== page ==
Self-Healing Battery Electrode Shows Promise for Smartphones, EVs
November 18, 2013 3:03 PM
comment(s) - last by
The new electrode is made of silicon and coated with a self-healing polymer
Smartphones are increasingly able to do more and more as they evolve, but these enhanced capabilities also drain the battery much quicker. And electric vehicles are a promising way to help the environment and save money at the pump, but electric range remains a concern for drivers who don't want a dead battery when traveling from point A to point B.
In other words,
that power devices and vehicles used today could always use extra charge capacity. Now, researchers at Stanford and the SLAC National Accelerator Laboratory have found a potential way of doing just that.
According to a new report from
, the scientists have developed a self-healing battery electrode that will allow for greater charge capacity in lithium-ion batteries.
Researchers have seen silicon as a potential battery electrode material for awhile now because it's capable of holding large amounts of energy while
the battery charges
, which extends its life.
The problem is that silicon electrodes expand when they're charged, and contract when the electrons release. This causes them to stress and crack from the expansion until electrons can no longer be stored.
But the latest study aims to fix that problem by coating the silicon electrodes with self-healing polymer. When this polymer expands, it also cracks like the silicon. However, the broken bonds of the polymer "attract" one another, and returns back to its original shape.
By coating the silicon with this sort of material, it can expand all it wants without cracking, and the electrodes can continue storing more energy without worry.
So far, the technology appears to be working. The researchers have put the electrodes through 100 charge-discharge cycles without any issues.
However, the team said the coated electrodes need to achieve 500 cycles for smartphones and 3,000 cycles for electric vehicles, so further testing is necessary before it can be considered a sure thing.
"The ability to repair damage spontaneously, which is termed self-healing, is an important survival feature in nature because it increases the lifetime of most living creatures," said the team in their study. "This feature is highly desirable for rechargeable batteries because the lifetime of high-capacity electrodes, such as silicon anodes, is shortened by mechanical fractures generated during the cycling process."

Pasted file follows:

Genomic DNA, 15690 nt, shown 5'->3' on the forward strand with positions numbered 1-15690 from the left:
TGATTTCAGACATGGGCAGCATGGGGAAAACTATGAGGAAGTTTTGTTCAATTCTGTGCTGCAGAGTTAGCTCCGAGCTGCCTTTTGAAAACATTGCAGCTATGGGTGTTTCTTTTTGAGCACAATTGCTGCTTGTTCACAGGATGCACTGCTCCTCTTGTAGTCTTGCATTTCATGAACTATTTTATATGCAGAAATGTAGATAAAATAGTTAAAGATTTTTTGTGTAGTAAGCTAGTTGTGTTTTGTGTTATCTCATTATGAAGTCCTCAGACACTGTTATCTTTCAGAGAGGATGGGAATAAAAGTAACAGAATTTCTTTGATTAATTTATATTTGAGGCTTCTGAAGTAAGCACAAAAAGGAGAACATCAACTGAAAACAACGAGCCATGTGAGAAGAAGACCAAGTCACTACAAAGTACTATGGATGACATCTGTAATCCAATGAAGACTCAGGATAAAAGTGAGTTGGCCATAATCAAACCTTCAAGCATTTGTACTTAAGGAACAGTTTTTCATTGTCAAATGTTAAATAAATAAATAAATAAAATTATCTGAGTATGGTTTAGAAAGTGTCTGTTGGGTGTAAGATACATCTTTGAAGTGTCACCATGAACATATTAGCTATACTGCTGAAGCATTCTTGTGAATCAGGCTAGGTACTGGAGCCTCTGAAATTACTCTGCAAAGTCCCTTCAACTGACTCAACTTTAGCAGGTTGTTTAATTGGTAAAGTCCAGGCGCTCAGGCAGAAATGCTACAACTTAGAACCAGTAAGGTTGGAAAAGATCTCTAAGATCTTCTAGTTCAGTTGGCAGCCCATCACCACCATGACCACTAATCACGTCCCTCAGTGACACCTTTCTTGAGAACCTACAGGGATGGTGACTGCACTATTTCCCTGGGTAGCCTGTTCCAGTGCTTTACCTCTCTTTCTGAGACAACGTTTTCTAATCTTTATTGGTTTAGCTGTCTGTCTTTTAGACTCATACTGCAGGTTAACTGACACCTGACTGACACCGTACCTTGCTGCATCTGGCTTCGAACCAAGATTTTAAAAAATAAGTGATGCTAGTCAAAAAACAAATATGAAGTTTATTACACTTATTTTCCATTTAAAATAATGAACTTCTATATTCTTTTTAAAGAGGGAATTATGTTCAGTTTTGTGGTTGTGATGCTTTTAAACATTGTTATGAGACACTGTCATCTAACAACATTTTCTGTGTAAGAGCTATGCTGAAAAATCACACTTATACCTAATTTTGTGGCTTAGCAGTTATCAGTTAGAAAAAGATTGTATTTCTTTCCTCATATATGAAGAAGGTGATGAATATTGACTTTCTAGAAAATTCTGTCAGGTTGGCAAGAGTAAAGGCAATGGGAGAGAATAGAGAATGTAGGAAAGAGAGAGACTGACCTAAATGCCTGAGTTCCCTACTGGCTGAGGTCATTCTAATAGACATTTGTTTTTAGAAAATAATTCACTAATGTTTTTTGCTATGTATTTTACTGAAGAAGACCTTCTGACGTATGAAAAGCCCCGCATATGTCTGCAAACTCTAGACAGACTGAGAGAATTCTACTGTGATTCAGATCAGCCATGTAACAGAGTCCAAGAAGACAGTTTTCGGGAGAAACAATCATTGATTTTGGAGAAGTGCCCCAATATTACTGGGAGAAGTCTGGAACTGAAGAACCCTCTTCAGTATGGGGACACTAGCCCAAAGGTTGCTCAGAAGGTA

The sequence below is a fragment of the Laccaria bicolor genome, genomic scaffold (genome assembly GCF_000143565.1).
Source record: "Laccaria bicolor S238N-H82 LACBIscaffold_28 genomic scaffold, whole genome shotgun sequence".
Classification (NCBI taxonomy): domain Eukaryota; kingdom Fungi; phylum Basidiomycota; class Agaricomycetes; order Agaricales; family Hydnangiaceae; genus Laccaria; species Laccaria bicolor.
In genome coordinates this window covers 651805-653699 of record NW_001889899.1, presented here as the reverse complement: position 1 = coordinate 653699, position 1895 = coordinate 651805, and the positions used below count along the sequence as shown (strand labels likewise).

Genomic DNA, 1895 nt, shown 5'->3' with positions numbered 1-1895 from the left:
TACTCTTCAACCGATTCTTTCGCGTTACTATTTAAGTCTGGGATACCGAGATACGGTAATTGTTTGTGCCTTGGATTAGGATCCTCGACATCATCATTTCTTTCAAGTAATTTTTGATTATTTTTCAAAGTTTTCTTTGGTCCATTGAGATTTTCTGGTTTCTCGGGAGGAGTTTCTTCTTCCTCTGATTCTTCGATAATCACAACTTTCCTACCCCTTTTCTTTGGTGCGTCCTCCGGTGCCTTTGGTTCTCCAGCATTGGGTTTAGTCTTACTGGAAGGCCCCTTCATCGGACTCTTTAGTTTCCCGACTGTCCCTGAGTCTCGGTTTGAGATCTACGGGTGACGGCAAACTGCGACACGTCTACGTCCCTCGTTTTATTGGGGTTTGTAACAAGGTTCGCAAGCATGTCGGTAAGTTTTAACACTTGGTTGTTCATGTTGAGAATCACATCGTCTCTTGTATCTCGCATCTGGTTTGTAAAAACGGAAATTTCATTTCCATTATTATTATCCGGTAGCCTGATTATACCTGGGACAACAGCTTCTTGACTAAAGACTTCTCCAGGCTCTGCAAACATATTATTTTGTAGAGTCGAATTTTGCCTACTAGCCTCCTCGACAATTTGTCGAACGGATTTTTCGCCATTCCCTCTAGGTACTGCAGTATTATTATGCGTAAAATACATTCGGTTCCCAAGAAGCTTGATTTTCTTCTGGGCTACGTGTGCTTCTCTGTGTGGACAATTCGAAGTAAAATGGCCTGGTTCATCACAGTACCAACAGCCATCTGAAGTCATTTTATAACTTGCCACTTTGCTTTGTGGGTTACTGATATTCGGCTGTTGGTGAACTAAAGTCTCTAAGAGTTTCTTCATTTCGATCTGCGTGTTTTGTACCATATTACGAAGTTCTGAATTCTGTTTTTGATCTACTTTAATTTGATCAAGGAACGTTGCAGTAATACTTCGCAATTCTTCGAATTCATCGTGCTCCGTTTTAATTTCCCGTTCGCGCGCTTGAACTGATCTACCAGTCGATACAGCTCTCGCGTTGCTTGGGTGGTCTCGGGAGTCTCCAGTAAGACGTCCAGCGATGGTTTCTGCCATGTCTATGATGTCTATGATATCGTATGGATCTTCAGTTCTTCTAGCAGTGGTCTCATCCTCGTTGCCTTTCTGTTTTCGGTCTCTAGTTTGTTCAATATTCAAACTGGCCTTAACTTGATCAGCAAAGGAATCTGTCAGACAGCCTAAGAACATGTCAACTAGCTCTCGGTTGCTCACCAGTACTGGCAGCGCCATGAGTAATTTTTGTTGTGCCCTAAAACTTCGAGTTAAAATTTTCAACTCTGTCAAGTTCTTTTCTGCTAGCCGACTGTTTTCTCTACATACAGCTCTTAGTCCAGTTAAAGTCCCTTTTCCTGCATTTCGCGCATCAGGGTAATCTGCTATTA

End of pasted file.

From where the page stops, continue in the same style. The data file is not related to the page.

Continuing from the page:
This article is over a month old, voting and posting comments is disabled
RE: How about 730ish for a cellphone batter...
11/18/2013 4:55:57 PM
Let's not get greedy. 500 and 3000 are both way more than 0.
"I modded down, down, down, and the flames went higher." -- Sven Olsen
Study: Lithium-Ion Batteries Can Impact Environment, Health Negatively
June 3, 2013, 1:41 PM
High School Student Creates Storage Device that Can Charge in 20 Seconds
May 20, 2013, 6:51 AM
Crowdfunded Sex Toy Lets You Control the Action From Your Wii Nunchuk
January 15, 2015, 3:42 PM
Elon Musk Plays Warcraft; But Still Finds Time to Sleep, Build a Mars Colony Ship
January 6, 2015, 9:54 PM
SpaceX Scrubs Falcon 9 Launch to ISS, Barge Landing Test, Friday Redo Targeted
January 6, 2015, 4:02 PM
Quick Note; Wreckage of Malaysian-Owned Passenger Jet Found
December 30, 2014, 12:42 PM
Quick Note: Drone Loses Fight to the Death With Kangaroo
December 23, 2014, 3:28 PM
Campbell's Monkeys Found to Use Different Dialects to Describe Local Threats
December 22, 2014, 3:52 PM
Most Popular Articles
Microsoft Shows Off Latest Windows 10 Build, Preps it for Next Week Release
January 21, 2015, 2:57 PM
IDC: 2014 Sales Show PC Isn't Dead, But Desktop May be Dying
January 19, 2015, 1:50 PM
Police are Using New Handheld Radar Sensors to Peer Into Houses w/out Warrant
January 20, 2015, 1:35 PM
Great Expectations: The Rise and Fall of Google Glass Explorer Edition
January 16, 2015, 1:14 AM
Report: HTC One M9 (2015) is Tied to Under Armour-Powered HTC Smartwatch
January 19, 2015, 11:10 AM
Latest Blog Posts
Sceptre Airs 27", 120 Hz. 1080p Monitor/HDTV w/ 5 ms Response Time for $220
Dec 3, 2014, 10:32 PM
Costco Gives Employees Thanksgiving Off; Wal-Mart Leads "Black Thursday" Charge
Oct 29, 2014, 9:57 PM
"Bear Selfies" Fad Could Turn Deadly, Warn Nevada Wildlife Officials
Oct 28, 2014, 12:00 PM
The Surface Mini That Was Never Released Gets "Hands On" Treatment
Sep 26, 2014, 8:22 AM
ISIS Imposes Ban on Teaching Evolution in Iraq
Sep 17, 2014, 5:22 PM
More Blog Posts
Copyright 2015 DailyTech LLC. -
Terms, Conditions & Privacy Information